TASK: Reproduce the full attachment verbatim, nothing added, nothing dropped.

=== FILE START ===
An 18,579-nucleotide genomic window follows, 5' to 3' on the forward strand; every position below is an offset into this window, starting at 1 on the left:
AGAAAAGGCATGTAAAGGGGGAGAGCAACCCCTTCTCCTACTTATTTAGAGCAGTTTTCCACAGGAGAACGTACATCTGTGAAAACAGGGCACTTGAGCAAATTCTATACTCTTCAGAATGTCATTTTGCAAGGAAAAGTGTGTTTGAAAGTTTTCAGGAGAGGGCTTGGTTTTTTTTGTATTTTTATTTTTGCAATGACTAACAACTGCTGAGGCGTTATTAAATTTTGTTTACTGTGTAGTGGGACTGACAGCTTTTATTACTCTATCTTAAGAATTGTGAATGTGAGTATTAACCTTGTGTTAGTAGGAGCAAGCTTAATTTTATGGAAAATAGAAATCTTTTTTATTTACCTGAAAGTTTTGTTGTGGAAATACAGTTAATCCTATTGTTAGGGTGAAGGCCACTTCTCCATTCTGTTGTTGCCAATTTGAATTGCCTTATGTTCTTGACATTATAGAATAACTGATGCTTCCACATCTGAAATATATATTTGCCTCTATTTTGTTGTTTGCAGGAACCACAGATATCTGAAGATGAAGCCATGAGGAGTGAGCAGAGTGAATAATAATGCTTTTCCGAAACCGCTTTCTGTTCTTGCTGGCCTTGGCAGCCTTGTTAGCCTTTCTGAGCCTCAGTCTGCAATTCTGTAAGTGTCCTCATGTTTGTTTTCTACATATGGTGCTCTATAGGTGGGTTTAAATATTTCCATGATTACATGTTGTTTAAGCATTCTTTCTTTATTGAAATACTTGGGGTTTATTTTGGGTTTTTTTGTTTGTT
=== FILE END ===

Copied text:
An 18,579-nucleotide genomic window follows, 5' to 3' on the forward strand; every position below is an offset into this window, starting at 1 on the left:
AGAAAAGGCATGTAAAGGGGGAGAGCAACCCCTTCTCCTACTTATTTAGAGCAGTTTTCCACAGGAGAACGTACATCTGTGAAAACAGGGCACTTGAGCAAATTCTATACTCTTCAGAATGTCATTTTGCAAGGAAAAGTGTGTTTGAAAGTTTTCAGGAGAGGGCTTGGTTTTTTTTGTATTTTTATTTTTGCAATGACTAACAACTGCTGAGGCGTTATTAAATTTTGTTTACTGTGTAGTGGGACTGACAGCTTTTATTACTCTATCTTAAGAATTGTGAATGTGAGTATTAACCTTGTGTTAGTAGGAGCAAGCTTAATTTTATGGAAAATAGAAATCTTTTTTATTTACCTGAAAGTTTTGTTGTGGAAATACAGTTAATCCTATTGTTAGGGTGAAGGCCACTTCTCCATTCTGTTGTTGCCAATTTGAATTGCCTTATGTTCTTGACATTATAGAATAACTGATGCTTCCACATCTGAAATATATATTTGCCTCTATTTTGTTGTTTGCAGGAACCACAGATATCTGAAGATGAAGCCATGAGGAGTGAGCAGAGTGAATAATAATGCTTTTCCGAAACCGCTTTCTGTTCTTGCTGGCCTTGGCAGCCTTGTTAGCCTTTCTGAGCCTCAGTCTGCAATTCTGTAAGTGTCCTCATGTTTGTTTTCTACATATGGTGCTCTATAGGTGGGTTTAAATATTTCCATGATTACATGTTGTTTAAGCATTCTTTCTTTATTGAAATACTTGGGGTTTATTTTGGGTTTTTTTGTTTGTT